loving your body
Healthy Substance Abuse
Wining and dining your way to a healthy heart
BY MEGAN UDOW
We all have our weaknesses. For some it's that box of chocolate, while others enjoy a daily latte. Yet these indulgences don't have to mean guilt and regret. Wine, coffee and the most decadent of them all, chocolate, are not just indulgences anymore; they are ways of staying healthy.
"The power of the grape is in its skin. It's cancer fighting and lowers blood pressure," says local health counselor Sheila Gibbons. According to a study done by the American Journal of Physiology, red wine contains an antioxidant called resveratrol that benefits the heart tissue and helps in the prevention of heart disease. The same study found that wine drinkers also tend to choose foods that are healthier. And a quick note: While a glass or two a day may be able to keep the doctor away, it doesn't mean a night of binge drinking counts as a healthy night out. Overindulgence in wine of any color can lead to liver, breast and other forms of cancer.
Some may see wine as an occasional treat, but there are many who cannot live without their daily dose of coffee. Luckily, the drug of choice in the Pacific Northwest contains a few antioxidants that have many benefits. Both caf and decaf cups have anti-adhesive properties that help prevent cavities — though that doesn't justify a peppermint mocha! More importantly, coffee's antioxidant compound boosts the activity of certain enzymes which protect against colon cancer, the second leading cause of cancer death in the U.S.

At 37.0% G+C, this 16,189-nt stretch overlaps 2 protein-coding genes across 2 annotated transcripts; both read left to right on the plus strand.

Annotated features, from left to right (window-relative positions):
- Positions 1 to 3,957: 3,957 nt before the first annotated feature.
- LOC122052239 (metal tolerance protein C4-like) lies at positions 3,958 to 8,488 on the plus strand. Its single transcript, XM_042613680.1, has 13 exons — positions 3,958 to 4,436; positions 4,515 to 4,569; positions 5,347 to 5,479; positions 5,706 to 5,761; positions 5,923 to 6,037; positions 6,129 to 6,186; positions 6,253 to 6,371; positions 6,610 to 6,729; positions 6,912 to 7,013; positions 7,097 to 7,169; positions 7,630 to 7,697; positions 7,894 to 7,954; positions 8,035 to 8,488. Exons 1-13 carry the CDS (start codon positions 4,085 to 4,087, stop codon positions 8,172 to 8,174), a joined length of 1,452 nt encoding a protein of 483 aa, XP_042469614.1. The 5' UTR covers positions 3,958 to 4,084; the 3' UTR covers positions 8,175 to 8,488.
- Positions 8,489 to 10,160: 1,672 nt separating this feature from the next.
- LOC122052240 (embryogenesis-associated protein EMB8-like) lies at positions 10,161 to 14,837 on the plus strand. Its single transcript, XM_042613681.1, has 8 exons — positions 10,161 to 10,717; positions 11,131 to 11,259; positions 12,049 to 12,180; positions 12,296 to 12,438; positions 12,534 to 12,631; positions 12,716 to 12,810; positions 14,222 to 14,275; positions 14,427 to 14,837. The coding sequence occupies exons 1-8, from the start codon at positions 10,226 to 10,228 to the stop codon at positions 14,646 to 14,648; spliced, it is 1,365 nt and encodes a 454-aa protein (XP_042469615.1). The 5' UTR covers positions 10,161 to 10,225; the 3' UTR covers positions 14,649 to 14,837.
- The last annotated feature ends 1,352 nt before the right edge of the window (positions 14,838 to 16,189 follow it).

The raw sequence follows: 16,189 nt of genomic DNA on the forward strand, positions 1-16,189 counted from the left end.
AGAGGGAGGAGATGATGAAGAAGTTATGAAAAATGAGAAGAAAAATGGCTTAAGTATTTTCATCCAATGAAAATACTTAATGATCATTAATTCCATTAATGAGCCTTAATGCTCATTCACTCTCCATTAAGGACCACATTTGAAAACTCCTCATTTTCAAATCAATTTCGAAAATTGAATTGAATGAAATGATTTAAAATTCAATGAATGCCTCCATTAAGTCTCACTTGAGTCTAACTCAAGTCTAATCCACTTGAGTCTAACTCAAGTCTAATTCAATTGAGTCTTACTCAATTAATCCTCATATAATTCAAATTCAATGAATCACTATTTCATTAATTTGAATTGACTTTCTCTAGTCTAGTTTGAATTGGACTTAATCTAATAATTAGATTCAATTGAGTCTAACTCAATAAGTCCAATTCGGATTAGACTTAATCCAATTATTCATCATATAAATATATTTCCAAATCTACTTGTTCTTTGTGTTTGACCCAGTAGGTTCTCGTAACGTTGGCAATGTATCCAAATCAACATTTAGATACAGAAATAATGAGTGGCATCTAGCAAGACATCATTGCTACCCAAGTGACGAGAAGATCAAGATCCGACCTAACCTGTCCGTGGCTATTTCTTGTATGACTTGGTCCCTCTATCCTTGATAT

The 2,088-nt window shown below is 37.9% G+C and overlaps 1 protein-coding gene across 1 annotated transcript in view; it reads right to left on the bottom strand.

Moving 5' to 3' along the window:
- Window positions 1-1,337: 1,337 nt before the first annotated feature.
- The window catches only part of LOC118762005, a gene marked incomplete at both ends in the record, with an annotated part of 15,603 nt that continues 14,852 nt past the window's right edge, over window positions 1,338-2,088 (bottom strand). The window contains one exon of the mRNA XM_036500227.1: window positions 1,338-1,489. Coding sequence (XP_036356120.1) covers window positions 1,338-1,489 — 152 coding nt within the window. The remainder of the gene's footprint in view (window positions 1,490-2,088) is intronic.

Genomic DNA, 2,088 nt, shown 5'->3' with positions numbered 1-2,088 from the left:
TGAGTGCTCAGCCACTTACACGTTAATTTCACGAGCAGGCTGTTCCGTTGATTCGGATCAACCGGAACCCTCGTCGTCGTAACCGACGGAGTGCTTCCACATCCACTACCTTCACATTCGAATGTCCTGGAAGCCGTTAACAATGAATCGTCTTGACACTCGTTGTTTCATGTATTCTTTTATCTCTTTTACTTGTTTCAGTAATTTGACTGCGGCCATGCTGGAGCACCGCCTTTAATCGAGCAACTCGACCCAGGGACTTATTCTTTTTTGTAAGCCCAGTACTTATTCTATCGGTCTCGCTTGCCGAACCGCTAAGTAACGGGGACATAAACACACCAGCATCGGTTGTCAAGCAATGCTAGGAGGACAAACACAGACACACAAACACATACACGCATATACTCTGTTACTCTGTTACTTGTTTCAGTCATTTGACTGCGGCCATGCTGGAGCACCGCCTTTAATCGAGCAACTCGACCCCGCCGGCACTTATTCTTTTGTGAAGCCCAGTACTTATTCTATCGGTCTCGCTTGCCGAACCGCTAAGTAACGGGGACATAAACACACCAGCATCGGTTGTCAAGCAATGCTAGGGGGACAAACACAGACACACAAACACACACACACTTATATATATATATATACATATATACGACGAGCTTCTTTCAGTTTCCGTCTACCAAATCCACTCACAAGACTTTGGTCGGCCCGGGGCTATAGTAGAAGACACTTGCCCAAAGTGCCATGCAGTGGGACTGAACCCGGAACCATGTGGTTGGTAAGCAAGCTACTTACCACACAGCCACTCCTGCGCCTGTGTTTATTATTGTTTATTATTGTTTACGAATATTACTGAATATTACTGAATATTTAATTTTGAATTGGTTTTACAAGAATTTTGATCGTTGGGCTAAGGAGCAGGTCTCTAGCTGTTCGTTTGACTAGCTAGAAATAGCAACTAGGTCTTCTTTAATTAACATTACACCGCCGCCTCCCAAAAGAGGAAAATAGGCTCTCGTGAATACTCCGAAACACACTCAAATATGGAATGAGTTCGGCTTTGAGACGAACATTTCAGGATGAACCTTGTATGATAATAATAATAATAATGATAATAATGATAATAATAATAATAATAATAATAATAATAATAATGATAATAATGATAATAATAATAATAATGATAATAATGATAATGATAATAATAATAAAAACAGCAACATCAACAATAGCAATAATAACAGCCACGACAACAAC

A study in the European Journal of Social Psychology found that coffee can also impact the extent to which that special someone can be persuaded. Perhaps instead of a glass of wine for your date on Valentine's Day, you could get your potential lover a cup of organic fair trade no foam skinny vanilla sugar-free latte — you may have a better chance of getting lucky.
Then there's always chocolate- — the cause of many a failed diet. But don't regret that square just yet. Chocolate contains flavonoids, which protect the heart and are critical for healthy blood flow and blood pressure. "Chocolate also raises endorphins and dopamine levels, making you feel better," Gibbons says. However, not any old chocolate will do: "the darker the better," Gibbons adds. A minimum of 70 percent cocoa is required, meaning that pint of Ben and Jerry's New York Super Fudge Chunk you ate in one sitting doesn't count.
Don't forget that chocolate is still high in sugar, calories and fat. However, the concentration of antioxidants is highest in cocoa, two times more than in red wine and four times more than in black tea, meaning less guilt for chocolate lovers. Now not only will chocolate heal a broken a heart, it may help prevent one!
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